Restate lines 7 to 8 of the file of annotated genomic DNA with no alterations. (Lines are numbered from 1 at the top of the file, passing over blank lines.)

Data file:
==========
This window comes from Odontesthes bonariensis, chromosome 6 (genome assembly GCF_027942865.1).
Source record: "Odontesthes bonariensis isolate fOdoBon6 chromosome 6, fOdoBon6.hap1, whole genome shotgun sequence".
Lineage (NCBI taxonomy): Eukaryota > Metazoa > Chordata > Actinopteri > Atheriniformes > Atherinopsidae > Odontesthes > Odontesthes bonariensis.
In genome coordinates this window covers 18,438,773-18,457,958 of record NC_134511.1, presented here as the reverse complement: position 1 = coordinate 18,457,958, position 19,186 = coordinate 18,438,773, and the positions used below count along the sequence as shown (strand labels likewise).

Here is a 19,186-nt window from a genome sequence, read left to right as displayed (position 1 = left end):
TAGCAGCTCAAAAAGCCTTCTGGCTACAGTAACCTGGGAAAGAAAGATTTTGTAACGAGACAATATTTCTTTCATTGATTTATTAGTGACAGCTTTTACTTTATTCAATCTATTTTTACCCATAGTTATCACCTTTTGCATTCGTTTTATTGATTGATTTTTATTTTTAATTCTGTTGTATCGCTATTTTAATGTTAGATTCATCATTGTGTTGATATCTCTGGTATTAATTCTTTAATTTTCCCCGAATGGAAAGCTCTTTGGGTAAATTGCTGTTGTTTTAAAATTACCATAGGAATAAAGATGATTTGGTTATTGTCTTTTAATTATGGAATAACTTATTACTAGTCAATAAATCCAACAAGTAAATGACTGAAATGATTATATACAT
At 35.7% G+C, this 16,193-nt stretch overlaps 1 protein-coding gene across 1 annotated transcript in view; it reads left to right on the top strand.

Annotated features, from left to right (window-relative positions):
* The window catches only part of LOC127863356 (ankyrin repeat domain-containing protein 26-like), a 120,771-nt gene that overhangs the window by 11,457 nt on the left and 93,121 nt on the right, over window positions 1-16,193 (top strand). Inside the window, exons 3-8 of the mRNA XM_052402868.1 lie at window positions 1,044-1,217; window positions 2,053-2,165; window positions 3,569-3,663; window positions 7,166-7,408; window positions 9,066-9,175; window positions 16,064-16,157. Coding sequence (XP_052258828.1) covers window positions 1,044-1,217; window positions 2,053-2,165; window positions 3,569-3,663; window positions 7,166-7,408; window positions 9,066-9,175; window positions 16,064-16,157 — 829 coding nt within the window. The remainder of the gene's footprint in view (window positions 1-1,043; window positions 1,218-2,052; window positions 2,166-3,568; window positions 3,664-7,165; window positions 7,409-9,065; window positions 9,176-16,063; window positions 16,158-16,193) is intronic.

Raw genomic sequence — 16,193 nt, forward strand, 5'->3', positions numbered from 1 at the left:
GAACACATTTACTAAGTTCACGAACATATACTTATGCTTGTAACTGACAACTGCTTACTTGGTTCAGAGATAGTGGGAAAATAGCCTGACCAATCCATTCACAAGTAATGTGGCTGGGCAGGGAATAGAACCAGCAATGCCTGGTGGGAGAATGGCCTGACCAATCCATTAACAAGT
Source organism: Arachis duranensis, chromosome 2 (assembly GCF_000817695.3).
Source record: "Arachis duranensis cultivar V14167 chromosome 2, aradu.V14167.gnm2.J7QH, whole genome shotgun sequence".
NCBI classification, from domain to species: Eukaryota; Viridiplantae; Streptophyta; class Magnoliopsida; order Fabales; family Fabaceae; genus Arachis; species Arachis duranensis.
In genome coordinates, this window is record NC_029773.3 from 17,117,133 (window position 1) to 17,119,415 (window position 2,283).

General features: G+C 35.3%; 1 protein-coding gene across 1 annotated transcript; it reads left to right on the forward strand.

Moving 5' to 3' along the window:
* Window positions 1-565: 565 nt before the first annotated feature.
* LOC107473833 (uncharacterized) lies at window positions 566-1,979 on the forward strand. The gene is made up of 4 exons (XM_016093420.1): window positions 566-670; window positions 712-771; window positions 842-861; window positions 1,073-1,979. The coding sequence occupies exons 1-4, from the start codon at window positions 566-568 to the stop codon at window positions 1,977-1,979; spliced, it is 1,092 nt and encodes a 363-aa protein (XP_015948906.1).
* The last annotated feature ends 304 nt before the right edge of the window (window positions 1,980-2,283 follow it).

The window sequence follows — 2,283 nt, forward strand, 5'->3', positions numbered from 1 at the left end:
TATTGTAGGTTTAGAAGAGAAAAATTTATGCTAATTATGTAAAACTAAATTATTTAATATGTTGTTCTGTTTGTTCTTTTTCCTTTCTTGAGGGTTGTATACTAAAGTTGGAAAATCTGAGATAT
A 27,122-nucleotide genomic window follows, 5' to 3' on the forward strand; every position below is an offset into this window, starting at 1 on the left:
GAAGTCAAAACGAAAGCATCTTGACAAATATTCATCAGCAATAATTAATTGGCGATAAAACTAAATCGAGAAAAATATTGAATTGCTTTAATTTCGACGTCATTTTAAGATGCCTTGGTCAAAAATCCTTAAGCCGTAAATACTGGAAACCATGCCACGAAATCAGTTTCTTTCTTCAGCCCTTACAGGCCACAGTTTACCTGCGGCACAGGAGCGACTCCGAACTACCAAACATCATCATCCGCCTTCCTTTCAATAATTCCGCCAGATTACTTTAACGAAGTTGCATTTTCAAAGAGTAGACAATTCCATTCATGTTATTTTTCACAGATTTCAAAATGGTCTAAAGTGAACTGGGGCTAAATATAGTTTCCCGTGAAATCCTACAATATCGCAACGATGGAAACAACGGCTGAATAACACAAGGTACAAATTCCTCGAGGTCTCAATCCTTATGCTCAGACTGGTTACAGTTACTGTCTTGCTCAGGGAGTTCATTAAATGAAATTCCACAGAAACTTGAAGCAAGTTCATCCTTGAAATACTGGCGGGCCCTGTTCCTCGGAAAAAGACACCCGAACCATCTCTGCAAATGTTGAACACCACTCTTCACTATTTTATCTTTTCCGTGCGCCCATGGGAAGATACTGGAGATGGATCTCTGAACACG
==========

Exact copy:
At 35.7% G+C, this 16,193-nt stretch overlaps 1 protein-coding gene across 1 annotated transcript in view; it reads left to right on the top strand.

Annotated features, from left to right (window-relative positions):